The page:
That still doesn’t make the real world any less real. It doesn’t make our expectations surrounding sex and love less reasonable. So what’s the solution? How do we revise our expectations? Moreover, what exactly should we expect from our lovers?

To answer that, we need both caveman logic and a bit of context. In terms of context, we need to remember that up until the 18th century, most marriages and sexual partnerships were arranged and not chosen. In the same way we didn’t get to choose our parents, we didn’t get to choose our spouses either. Two family just got together, signed a contract, and that was as romantic as it ever got.

This worked fairly well for the many centuries wherein most of the human population lived on farms, barely knew anyone outside their small town or village, and were ruled by regional kings or despots. Then, we collectively decided that people should be able to choose who they marry, love, and spend their lives with. It’s actually more radical than it sounds and not in the Ninja Turtles sort of way.

Before this shift, the expectations were as low as the quality of an old Roger Corman movie. Your family picked your spouse. You’re then legally allowed to have sex with that spouse. If you’re lucky, you’ll enjoy it, but you kind of have to do it because the farm needs new workers and the local army needs new soldiers. The orgasms, if they come, are just a very nice bonus.

These being the expectations, it wasn’t hard to exceed them. Sometimes, arranged marriages do result in love. However, like orgasms, that’s a bonus and not an expectation. These days, we don’t just expect love and orgasms. We expect a goddamn superhero as our lover.

This gets even more ridiculous when you inject a little caveman logic into the mix. Out of necessity, our caveman ancestors operated in hunter/gatherer societies. One of the many key components of this society is that there could be no one superhero, white knight, or alpha male. Small bands of humans had to cooperate, share, and help each other.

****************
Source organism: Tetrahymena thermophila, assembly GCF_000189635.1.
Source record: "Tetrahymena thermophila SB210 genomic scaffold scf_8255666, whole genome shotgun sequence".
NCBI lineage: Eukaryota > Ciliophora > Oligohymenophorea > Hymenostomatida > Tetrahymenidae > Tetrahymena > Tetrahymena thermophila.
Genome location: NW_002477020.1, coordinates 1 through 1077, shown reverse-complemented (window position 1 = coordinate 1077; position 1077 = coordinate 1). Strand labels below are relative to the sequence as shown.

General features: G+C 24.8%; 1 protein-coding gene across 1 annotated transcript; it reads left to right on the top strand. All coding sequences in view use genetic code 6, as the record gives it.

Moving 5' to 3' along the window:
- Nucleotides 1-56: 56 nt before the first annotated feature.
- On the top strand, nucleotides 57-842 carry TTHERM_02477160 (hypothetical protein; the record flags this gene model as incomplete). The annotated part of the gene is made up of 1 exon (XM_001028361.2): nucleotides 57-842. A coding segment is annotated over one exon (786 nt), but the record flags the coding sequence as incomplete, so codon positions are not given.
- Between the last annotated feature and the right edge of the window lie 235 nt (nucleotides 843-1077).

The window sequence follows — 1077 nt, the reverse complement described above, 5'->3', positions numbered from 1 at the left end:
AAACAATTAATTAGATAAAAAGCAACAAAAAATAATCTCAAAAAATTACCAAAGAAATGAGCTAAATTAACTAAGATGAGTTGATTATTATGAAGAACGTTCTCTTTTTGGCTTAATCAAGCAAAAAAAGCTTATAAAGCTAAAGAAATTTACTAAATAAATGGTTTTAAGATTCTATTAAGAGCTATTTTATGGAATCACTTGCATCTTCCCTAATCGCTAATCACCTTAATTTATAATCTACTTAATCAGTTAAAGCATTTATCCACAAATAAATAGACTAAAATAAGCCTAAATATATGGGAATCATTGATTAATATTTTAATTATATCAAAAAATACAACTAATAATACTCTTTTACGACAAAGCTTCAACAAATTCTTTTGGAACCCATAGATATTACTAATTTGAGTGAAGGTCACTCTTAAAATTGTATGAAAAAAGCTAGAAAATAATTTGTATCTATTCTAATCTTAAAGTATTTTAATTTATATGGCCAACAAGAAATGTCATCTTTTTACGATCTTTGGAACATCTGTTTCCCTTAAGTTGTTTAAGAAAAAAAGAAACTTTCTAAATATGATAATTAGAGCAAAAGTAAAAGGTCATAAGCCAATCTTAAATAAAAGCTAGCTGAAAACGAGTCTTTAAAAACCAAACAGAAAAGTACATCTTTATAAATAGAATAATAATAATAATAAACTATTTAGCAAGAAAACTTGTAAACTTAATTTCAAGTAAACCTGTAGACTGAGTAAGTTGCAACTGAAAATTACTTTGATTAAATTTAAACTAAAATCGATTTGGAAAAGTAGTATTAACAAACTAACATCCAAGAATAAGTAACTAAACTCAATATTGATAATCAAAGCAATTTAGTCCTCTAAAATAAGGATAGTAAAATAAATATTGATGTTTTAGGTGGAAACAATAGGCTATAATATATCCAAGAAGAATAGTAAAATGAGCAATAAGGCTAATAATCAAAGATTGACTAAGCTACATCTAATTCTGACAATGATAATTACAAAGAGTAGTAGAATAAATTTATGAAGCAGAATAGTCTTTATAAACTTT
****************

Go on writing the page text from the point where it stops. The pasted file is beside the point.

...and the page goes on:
This means two people and their children aren’t going to survive as well as a few dozen closely-knit groups. That two-person unit is just one stray bear attack away from being wiped out. With a tribe and a group, they’re better able to adapt and protect each other.

Why is that important? For one, it establishes a different set of expectations and those expectations extend to lovers, spouses, and children. Hunter/gatherer societies are fairly egalitarian in that one gender can’t treat another like a glorified pet and expect to survive. They need everyone to contribute. They need to be equals so they can share both resources and responsibilities.

This also means that strict monogamy isn’t always the best way to go. That’s not to say that these hunter/gatherer societies are some sort of hippie love fest that make for bad pornos and eccentric cults. It’s more likely that there’s a mix of polygamy and monogamy, but in either case, there’s a shared commitment to each other and the group.

This kind of balanced sharing doesn’t exactly jive with the “You Are My Everything” narrative that every Barry White song loves to convey. In fact, outside of an occasional X-men comic, a relationship of equals wherein neither partner does anything and everything for the other just isn’t seen as sexy enough.

I beg to differ. I believe this is the sexiest way that love and intimacy can manifest between partners. Whether they’re gay, straight, monogamous, or polygamous, a relationship of equals can accomplish more than any song, movie, or sitcom. If anything, those narratives only skew our expectations.

Look at any TV show or movie, be it animated or live-action, and the “happy” couple involved have the same problems. They can’t always deal with each other’s shit. They struggle to satisfy one another. In some cases, as in one particular sitcom, the differences are so toxic that the relationship would be downright unhealthy in the real world.

I know media tends to skew reality horribly, but it also creates the perceptions on which we build our expectations. If those expectations continue to fail us, then what are we to do? Are we setting ourselves up for romantic and sexual disappointment?

I try to take a more optimistic outlook on human affairs, even in matters of love and sex. I do think our expectations are changing, albeit slowly, and there’s only so much that music, TV, and movies can do to add luster to these lofty expectations.

The fact that there is a market for a relationships of equals, even if it is just an X-men comic, gives me hope that we as a species will find a way to improve our ability to love and be intimate in all the right ways and, most importantly, for all the right reasons.